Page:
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Beware property agents who could devalue your home

Don't gamble with the sale of your home.
Don't gamble with the sale of your home.
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Alex Goldstein, independent property consultant, www.alexgoldstein.co.uk

This is the time of year when property stresses and strains start to manifest themselves. In my privileged role, it allows me to witness the inner workings of people’s lives and I can often foresee issues before they come up, or can come to the rescue when needs be.

A great example of this occurred recently when a client approached me to help them sell their property. A beautiful detached house, with all the trappings of a successful business background, such as gated driveway, luxury cars, bespoke kitchen and designer interiors.

At the initial meeting I sensed that they were holding back some important details and gently pressed them to be more open with me. What unfolded was more akin to a TV drama than real life.

It turned out that they had followed the advice of an individual who claimed to be a “property professional” from a new type of agency, who advised that they go straight on to the open market. For the six months the property was for sale, they had just two viewings. Then unfortunately, their business took a downturn and they needed to sell promptly to release the equity.

It turned out that the “property professional” had less than one year’s experience in estate agency, was based over 100 miles away and, thanks to the clever small print in their terms of business, had already been paid the commission upfront. The agent was incentivised and targeted behind the scenes to sign up new clients, not to sell their home.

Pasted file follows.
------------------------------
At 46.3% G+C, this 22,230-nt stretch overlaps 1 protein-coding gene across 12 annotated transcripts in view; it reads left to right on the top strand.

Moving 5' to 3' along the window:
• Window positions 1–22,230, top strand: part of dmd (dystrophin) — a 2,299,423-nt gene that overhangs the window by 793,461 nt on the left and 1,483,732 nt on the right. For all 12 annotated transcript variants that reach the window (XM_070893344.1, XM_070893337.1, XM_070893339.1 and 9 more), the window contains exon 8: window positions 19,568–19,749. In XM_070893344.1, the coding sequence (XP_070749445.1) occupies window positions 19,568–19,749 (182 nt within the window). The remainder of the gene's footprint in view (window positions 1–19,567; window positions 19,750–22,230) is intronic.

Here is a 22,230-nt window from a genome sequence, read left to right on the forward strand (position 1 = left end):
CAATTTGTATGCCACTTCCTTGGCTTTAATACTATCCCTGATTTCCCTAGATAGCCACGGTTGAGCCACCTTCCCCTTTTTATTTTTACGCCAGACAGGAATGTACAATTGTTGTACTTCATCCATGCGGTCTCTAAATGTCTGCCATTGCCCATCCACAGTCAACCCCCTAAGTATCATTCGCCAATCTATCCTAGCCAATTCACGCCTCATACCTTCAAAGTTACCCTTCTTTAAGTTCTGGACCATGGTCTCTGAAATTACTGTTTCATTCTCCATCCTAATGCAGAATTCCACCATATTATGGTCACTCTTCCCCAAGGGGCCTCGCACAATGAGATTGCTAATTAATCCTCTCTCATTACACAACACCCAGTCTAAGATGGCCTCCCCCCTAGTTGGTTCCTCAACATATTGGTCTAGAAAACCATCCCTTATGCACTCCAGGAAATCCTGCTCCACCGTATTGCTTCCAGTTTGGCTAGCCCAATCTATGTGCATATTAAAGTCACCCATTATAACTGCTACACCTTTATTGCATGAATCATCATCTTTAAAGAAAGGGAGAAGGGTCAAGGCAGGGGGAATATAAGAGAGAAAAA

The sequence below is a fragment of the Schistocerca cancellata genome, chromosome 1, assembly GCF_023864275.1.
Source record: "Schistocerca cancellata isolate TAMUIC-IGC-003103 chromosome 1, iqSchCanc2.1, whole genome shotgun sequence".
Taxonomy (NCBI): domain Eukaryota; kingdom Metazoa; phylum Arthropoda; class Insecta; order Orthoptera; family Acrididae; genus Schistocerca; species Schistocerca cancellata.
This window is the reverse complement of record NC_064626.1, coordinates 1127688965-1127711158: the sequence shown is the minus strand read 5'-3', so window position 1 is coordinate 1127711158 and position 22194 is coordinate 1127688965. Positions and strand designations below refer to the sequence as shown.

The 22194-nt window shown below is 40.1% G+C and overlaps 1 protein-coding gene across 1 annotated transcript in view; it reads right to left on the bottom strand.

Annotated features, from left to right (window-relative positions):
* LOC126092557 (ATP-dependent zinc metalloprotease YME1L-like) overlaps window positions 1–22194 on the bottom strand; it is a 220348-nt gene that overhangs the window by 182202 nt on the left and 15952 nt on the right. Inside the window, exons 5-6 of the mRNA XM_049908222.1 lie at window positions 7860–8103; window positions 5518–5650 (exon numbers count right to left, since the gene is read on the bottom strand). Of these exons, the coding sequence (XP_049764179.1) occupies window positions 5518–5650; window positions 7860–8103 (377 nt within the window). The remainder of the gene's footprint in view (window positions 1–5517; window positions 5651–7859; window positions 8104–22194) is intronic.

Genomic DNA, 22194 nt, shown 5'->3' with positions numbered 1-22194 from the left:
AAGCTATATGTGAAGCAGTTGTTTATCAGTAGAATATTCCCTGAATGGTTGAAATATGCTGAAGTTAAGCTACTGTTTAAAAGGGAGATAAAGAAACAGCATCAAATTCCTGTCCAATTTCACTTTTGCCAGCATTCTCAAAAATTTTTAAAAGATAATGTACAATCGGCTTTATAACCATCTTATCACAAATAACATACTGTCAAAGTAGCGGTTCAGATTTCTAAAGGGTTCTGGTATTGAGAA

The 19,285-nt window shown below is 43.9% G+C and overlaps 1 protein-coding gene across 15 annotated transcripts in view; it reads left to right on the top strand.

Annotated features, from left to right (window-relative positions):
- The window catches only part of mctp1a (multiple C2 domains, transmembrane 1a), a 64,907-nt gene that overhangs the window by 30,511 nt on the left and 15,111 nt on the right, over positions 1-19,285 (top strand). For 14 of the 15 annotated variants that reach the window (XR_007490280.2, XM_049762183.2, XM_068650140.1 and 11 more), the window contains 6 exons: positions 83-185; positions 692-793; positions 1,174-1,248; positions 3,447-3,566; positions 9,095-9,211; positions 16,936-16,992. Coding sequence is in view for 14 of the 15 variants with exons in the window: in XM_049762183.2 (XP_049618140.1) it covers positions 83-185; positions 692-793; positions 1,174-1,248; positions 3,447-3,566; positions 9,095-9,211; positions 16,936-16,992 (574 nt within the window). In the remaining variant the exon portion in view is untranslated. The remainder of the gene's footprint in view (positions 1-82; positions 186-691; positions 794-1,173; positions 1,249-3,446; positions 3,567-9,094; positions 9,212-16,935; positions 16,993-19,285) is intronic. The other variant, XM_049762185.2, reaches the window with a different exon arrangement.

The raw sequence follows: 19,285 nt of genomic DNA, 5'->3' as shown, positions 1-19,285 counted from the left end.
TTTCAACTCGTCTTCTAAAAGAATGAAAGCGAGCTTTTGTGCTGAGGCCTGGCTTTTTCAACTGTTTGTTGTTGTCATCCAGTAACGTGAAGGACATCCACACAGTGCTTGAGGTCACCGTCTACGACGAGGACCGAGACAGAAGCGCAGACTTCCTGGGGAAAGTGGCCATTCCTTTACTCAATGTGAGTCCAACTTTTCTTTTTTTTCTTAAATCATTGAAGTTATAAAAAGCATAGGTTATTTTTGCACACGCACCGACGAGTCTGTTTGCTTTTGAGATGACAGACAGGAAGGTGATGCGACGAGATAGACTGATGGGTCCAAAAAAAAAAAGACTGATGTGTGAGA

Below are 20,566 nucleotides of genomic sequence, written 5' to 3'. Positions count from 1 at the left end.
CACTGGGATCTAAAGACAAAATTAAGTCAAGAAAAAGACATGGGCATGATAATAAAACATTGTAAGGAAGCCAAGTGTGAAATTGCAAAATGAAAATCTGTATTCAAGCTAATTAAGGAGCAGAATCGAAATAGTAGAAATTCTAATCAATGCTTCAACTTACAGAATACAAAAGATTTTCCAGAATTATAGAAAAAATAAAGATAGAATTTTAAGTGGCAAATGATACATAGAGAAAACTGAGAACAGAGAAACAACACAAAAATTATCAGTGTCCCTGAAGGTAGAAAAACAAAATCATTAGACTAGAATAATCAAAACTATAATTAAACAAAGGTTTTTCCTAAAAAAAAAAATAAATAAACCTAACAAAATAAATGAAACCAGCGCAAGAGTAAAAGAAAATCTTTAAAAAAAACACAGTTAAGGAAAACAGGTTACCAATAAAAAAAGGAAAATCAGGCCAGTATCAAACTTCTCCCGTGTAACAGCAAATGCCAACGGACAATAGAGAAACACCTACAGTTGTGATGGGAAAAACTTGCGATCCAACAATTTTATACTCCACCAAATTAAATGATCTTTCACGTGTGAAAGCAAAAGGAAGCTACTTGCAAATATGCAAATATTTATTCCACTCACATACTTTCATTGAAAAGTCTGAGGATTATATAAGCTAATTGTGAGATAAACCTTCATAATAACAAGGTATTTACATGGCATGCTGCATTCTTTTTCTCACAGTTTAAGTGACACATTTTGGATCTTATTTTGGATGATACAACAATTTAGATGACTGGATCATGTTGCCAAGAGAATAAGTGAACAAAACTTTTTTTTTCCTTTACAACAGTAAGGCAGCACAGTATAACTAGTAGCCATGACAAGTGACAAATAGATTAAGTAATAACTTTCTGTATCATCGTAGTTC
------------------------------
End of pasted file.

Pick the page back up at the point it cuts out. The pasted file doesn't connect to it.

Their endeavours included a very badly put together brochure with poorly-lit, ordinary photographs, none of which highlighted the lovely exterior. Not only that, but the property appeared expensive on a ‘pound per square foot basis’ as the agent had missed out an entire floor. They had overlooked that there was potential to extend the property and that gaining outline planning permission was a significant value-adding option.

The client was unaware that his home was being undersold. The ineptitude meant that the client had missed valuable marketing time and had exposed the property to the online search portals – which meant that a digital footprint of the sale had been created and could not be deleted. New enquiries would see this and as a result could be put off, as they would query why the property hadn’t sold.

The poor advice not only had an impact on the client, who now had more pressing reasons to sell, but if they didn’t sell in a timely manner, then their children would potentially stand to lose their inheritance to the bank.

The impact and fallout from getting it wrong was far greater than just the house, as it would affect the vendor and their family’s lives.

All it took was one 30-minute meeting with said “property professional” to set them on a road to possible financial ruin.

Having studied their case, I sent the agent packing, secured a refund of their commission, gained outline planning for a value-adding extension, and we exchanged the other week.

There are some agents out there who have great sales speak and claim to know what they are talking about. As far as I’m concerned, it is highly unethical for the inexperienced to just “blag it” with someone’s most important asset, which has often taken years of hard work and dedication to acquire.

The fallout from getting it wrong can be devastating and it is the vendor who has to pick up the pieces. Anyone can claim to be a “property professional”, but a true expert has the experience to back it up.

www.alexgoldstein.co.uk